Plucky hackers save the world in 'Lawnmower Man 2'

January 17, 1996|By Stephen Holden | Stephen Holden,NEW YORK TIMES NEWS SERVICE

"Twenty-five minutes to global interface," a computerized voice announces in "Lawnmower Man 2: Beyond Cyberspace," a peppy if silly special-effects movie that imagines a countdown to cyber-Armageddon.

As the clock ticks, it becomes increasingly likely that the world will be controlled by a virtual reality technology so sophisticated that it accesses all five senses and can kill people. Pulling the strings is Jobe (Matt Frewer), the vindictive cyber-demon who was presumed dead in an explosion at the end of "The Lawnmower Man," the surprise science-fiction hit of three years ago.

In the sequel, Jobe is resurrected by a ruthless businessman named Jonathan Walker (Kevin Conway) and his associates at a sinister corporation called the Virtual Light Institute. Using an advanced computer chip perfected by Jobe, Walker plans to link all of the world's computers into a virtual reality network under his control. Walker doesn't reckon on the fact that Jobe has his own plans to take over and make the real world so horrific that billions opt for a virtual reality alternative.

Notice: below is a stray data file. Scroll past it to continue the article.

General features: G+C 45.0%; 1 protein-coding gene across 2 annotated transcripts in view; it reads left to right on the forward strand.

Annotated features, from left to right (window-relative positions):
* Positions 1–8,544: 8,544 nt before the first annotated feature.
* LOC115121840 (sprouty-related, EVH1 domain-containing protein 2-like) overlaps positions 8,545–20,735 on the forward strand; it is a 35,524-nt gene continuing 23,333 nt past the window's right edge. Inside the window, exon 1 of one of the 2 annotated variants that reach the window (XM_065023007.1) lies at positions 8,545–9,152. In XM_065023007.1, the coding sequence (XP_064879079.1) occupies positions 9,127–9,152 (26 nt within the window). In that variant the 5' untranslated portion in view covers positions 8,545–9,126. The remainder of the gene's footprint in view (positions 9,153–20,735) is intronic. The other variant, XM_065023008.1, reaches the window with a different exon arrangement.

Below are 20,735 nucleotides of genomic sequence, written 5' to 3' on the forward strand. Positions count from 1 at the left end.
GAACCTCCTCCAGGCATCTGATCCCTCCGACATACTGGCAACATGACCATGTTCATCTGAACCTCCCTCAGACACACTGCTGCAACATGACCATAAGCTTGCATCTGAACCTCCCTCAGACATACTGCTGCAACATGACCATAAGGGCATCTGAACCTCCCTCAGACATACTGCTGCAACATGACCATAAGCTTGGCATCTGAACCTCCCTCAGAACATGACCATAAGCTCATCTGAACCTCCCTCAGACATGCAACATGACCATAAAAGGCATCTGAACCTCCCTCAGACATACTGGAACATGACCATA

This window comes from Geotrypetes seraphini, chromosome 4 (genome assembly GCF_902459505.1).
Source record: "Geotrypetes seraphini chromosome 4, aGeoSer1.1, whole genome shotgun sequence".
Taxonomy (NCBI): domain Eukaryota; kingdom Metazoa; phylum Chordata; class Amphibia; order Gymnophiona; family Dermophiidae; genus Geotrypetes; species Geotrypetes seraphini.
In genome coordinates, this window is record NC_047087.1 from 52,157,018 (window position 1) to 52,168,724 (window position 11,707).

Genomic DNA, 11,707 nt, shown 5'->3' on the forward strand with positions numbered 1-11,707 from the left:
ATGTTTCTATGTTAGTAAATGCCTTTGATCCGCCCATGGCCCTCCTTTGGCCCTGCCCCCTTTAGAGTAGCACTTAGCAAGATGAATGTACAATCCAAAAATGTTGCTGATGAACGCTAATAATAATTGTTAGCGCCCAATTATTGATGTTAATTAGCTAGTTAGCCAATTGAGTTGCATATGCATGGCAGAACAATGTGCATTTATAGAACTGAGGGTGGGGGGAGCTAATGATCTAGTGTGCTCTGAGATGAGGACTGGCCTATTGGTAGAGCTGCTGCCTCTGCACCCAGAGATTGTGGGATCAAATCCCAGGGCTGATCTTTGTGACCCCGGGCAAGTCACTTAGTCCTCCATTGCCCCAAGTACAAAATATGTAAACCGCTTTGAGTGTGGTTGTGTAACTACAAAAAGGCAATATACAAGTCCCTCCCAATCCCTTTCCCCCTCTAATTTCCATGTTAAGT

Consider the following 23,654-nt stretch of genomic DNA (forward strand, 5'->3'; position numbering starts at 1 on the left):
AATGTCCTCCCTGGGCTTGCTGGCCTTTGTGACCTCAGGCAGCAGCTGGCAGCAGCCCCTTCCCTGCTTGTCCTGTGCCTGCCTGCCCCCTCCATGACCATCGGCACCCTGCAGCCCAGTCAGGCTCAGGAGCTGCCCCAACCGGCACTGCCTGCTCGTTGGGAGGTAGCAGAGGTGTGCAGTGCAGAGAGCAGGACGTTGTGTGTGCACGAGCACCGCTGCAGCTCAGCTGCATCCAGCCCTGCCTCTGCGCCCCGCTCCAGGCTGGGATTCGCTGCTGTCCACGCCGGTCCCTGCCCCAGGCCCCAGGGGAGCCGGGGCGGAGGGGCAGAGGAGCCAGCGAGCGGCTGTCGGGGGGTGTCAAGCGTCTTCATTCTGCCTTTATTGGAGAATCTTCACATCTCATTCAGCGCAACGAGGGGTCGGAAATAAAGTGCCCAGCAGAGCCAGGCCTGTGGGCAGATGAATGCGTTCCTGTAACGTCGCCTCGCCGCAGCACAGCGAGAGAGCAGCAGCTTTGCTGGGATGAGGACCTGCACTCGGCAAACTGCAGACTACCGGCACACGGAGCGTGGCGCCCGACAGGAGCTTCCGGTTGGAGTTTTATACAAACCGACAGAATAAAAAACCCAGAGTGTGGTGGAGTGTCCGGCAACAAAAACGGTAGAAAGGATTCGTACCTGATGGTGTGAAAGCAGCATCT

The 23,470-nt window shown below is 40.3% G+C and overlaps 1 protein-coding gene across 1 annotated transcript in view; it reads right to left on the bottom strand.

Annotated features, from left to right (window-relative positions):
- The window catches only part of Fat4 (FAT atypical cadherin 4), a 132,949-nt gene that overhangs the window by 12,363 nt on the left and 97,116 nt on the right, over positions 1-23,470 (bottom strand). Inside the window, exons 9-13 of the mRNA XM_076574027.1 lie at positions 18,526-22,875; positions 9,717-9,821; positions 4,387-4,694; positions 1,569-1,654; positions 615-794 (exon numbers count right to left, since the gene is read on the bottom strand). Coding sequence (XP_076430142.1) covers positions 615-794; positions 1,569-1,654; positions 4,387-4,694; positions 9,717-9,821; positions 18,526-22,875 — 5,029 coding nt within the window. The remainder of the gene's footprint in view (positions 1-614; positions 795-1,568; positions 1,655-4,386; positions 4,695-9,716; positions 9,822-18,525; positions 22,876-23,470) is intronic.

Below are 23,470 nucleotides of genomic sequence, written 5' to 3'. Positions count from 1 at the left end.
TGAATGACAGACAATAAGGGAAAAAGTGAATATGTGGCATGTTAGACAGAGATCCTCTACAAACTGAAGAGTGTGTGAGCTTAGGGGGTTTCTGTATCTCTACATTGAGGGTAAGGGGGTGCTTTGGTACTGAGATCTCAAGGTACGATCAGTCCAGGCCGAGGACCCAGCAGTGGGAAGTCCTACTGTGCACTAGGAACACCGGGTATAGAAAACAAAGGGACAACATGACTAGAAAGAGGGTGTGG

"Lawnmower Man 2," which opened Friday, is a hybrid of action-adventure thriller and videogame, in which a group of adolescent computer hackers and Benjamin Trace (Patrick Bergin), the retired inventor of full-sensory virtual reality, race against time to save the world. Darting around a futuristic Los Angeles on motor scooters that can fly, these plucky whiz kids are so indomitably cheery that they seem much more mechanical than the aspiring cyber-messiah who tries to destroy them. At least he has a temper.

'Lawnmower Man 2'

Starring Patrick Bergin, Matt Frewer

Directed by Farhad Mann

Released by New Line Cinema

Rated PG-13 (violence)

* 1/2

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